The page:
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Causal inference methods to assess safety upper bounds in randomized trials with noncompliance.

ABSTRACT: Premature discontinuation and other forms of noncompliance with treatment assignment can complicate causal inference of treatment effects in randomized trials. The intent-to-treat analysis gives unbiased estimates for causal effects of treatment assignment on outcome, but may understate potential benefit or harm of actual treatment. The corresponding upper confidence limit can also be underestimated.To compare estimates of the hazard ratio and upper bound of the two-sided 95% confidence interval from causal inference methods that account for noncompliance with those from the intent-to-treat analysis.We used simulations with parameters chosen to reflect cardiovascular safety trials of diabetes drugs, with a focus on upper bound estimates relative to 1.3, based on regulatory guidelines. A total of 1000 simulations were run under each parameter combination for a hypothetical trial of 10,000 total subjects randomly assigned to active treatment or control at 1:1 ratio. Noncompliance was considered in the form of treatment discontinuation and cross-over at specified proportions, with an assumed true hazard ratio of 0.9, 1, and 1.3, respectively. Various levels of risk associated with being a non-complier (independent of treatment status) were evaluated. Hazard ratio and upper bound estimates from causal survival analysis and intent-to-treat were obtained from each simulation and summarized under each parameter setting.Causal analysis estimated the true hazard ratio with little bias in almost all settings examined. Intent-to-treat was unbiased only when the true hazard ratio?=?1; otherwise it underestimated both benefit and harm. When upper bound estimates from intent-to-treat were ?1.3, corresponding estimates from causal analysis were also ?1.3 in almost 100% of the simulations, regardless of the true hazard ratio. When upper bound estimates from intent-to-treat were <1.3 and the true hazard ratio?=?1, corresponding upper bound estimates from causal analysis were ?1.3 in up to 66% of the simulations under some settings.Simulations cannot cover all scenarios for noncompliance in real randomized trials.Causal survival analysis was superior to intent-to-treat in estimating the true hazard ratio with respect to bias in the presence of noncompliance. However, its large variance should be considered for safety upper bound exclusion especially when the true hazard ratio?=?1. Our simulations provided a broad reference for practical considerations of bias-variance trade-off in dealing with noncompliance in cardiovascular safety trials of diabetes drugs. Further research is warranted for the development and application of causal inference methods in the evaluation of safety upper bounds.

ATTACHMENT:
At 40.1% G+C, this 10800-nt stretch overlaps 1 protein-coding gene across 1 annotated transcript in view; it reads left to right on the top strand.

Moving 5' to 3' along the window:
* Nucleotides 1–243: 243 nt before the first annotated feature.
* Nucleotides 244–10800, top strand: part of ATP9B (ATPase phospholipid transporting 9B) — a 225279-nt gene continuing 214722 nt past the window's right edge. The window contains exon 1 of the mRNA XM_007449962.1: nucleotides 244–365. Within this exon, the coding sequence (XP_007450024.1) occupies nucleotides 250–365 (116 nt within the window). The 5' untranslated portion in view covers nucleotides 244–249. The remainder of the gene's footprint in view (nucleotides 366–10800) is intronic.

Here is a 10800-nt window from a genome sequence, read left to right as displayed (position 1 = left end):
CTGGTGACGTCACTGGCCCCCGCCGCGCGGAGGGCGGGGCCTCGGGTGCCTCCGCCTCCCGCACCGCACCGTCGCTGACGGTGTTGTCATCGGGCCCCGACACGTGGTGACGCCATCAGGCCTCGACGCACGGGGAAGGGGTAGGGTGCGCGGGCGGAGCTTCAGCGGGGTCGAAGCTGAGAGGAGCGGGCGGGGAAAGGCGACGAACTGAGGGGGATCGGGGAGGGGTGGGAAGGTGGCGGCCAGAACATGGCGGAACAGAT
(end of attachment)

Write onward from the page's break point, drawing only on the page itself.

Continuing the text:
PROVIDER: S-EPMC4420771 | BioStudies |

REPOSITORIES: biostudies

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